Abnormal glycosylation of the alpha-dystroglycan can cause muscular dystrophies of variable onset and severity. This congenital muscular dystrophy subtype is usually more severe, with abnormalities not only limited to the muscles, but also involving the brain and eyes, causing neurological and visual problems. Some of the most severely affected babies may die within the first year of life. Those who present as limb girdle muscular dystrophy are at the mild end of the spectrum and usually will not have intellectual or eye problems. Currently, more than 10 genes have been identified causing the alpha-dystroglycanopathy.
(2) Merosin deficient congenital muscular dystrophy
- Affected children usually present as floppy infants with hypotonia, skeletal muscle weakness affecting the limbs and body movement, joint contractures, facial weakness and weak breathing effort. However, the eye muscles are not affected. Despite the MRI brain images often show grossly abnormal signal changes, their intelligence is always normal. This condition is caused by LMNA gene mutation.
(3) Collagen VI-related dystrophy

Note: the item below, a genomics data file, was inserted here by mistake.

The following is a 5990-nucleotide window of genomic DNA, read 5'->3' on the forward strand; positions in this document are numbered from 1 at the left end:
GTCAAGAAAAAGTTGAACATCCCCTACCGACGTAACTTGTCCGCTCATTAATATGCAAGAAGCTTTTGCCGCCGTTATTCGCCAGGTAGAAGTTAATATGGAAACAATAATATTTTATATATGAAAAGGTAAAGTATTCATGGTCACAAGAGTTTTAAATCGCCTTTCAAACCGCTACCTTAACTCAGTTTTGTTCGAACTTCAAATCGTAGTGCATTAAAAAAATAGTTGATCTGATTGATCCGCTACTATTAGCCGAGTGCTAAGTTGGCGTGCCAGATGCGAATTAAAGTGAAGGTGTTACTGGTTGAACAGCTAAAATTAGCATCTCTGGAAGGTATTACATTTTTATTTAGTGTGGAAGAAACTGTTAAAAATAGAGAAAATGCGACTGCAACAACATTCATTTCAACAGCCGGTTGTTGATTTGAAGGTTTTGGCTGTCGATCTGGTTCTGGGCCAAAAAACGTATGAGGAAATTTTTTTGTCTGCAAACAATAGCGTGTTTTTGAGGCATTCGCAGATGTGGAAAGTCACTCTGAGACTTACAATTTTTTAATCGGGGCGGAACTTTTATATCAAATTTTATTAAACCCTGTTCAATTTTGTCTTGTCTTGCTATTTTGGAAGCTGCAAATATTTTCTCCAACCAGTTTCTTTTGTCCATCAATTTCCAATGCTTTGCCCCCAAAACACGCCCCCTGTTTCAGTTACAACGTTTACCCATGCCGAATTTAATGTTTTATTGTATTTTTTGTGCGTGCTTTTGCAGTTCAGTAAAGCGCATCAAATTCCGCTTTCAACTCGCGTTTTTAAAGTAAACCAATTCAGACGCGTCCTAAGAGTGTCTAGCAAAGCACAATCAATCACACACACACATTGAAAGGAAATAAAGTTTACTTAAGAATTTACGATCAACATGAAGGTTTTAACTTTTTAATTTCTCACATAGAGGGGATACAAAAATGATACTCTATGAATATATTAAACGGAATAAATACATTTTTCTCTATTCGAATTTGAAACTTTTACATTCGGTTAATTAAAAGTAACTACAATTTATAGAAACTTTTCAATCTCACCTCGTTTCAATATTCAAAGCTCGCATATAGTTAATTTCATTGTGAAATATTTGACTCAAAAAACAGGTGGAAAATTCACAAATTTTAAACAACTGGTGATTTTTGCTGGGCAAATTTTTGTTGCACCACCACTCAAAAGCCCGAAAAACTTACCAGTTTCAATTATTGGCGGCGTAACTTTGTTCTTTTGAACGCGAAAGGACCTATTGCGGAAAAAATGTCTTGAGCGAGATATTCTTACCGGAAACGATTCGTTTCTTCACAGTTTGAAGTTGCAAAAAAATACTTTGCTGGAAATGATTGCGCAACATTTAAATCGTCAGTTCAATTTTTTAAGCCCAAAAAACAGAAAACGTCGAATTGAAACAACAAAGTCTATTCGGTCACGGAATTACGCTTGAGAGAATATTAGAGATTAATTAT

- Bethlem myopathy
- Affected individuals will usually have symptoms onset during late childhood and only have limb girdle muscle weakness, proximal and distal joint contractures, joint hyperlaxity and skin rash. They remain ambulatory in adulthood.
- Intermediate phenotype
- Ullrich congenital muscular dystrophy
- Affected children often present as a floppy infant with significant hypotonia, muscle weakness, gross motor delay, early onset of proximal joints and finger contractures, and distal hyperlaxity. The muscle weakness progresses as the child grows and some of them are never able to walk, while other will lose their ambulation at a young age. Scoliosis and early respiratory failure are commonly seen, and scoliosis surgery and early introduction of ventilation support is often needed.
Collagen VI-related myopathy is caused by the deficiency of collagen VI in the myomatrix of the muscles. The mild end of the disease spectrum is Bethlam myopathy, while the severe end is Ullrich congenital muscular dystrophy. All the children have normal intelligence and their creatine kinase levels are usually normal. This condition is caused by the underlying mutations of three major collagen VI genes including COL6A1, COL6A2, COL6A3.